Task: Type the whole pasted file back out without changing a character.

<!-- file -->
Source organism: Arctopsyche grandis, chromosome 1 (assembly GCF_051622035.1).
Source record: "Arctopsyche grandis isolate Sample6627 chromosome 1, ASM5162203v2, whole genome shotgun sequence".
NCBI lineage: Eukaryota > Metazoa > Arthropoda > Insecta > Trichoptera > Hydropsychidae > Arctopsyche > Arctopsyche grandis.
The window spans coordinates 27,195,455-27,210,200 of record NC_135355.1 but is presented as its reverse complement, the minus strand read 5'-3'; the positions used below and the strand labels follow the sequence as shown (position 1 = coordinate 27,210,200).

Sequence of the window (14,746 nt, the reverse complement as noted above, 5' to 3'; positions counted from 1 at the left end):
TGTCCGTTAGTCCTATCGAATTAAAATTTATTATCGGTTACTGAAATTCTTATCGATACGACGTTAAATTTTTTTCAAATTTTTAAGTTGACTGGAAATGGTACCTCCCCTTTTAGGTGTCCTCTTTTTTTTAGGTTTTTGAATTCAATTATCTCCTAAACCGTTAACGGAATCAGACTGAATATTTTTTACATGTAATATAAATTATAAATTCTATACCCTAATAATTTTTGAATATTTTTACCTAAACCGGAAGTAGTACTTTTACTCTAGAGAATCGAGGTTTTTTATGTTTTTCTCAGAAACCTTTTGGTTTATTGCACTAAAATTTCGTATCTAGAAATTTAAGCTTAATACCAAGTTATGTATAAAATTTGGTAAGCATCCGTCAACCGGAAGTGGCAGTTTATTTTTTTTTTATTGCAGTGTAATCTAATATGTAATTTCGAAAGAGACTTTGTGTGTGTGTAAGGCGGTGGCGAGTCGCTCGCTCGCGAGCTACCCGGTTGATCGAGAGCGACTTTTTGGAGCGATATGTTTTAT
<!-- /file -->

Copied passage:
Source organism: Arctopsyche grandis, chromosome 1 (assembly GCF_051622035.1).
Source record: "Arctopsyche grandis isolate Sample6627 chromosome 1, ASM5162203v2, whole genome shotgun sequence".
NCBI lineage: Eukaryota > Metazoa > Arthropoda > Insecta > Trichoptera > Hydropsychidae > Arctopsyche > Arctopsyche grandis.
The window spans coordinates 27,195,455-27,210,200 of record NC_135355.1 but is presented as its reverse complement, the minus strand read 5'-3'; the positions used below and the strand labels follow the sequence as shown (position 1 = coordinate 27,210,200).

Sequence of the window (14,746 nt, the reverse complement as noted above, 5' to 3'; positions counted from 1 at the left end):
TGTCCGTTAGTCCTATCGAATTAAAATTTATTATCGGTTACTGAAATTCTTATCGATACGACGTTAAATTTTTTTCAAATTTTTAAGTTGACTGGAAATGGTACCTCCCCTTTTAGGTGTCCTCTTTTTTTTAGGTTTTTGAATTCAATTATCTCCTAAACCGTTAACGGAATCAGACTGAATATTTTTTACATGTAATATAAATTATAAATTCTATACCCTAATAATTTTTGAATATTTTTACCTAAACCGGAAGTAGTACTTTTACTCTAGAGAATCGAGGTTTTTTATGTTTTTCTCAGAAACCTTTTGGTTTATTGCACTAAAATTTCGTATCTAGAAATTTAAGCTTAATACCAAGTTATGTATAAAATTTGGTAAGCATCCGTCAACCGGAAGTGGCAGTTTATTTTTTTTTTATTGCAGTGTAATCTAATATGTAATTTCGAAAGAGACTTTGTGTGTGTGTAAGGCGGTGGCGAGTCGCTCGCTCGCGAGCTACCCGGTTGATCGAGAGCGACTTTTTGGAGCGATATGTTTTAT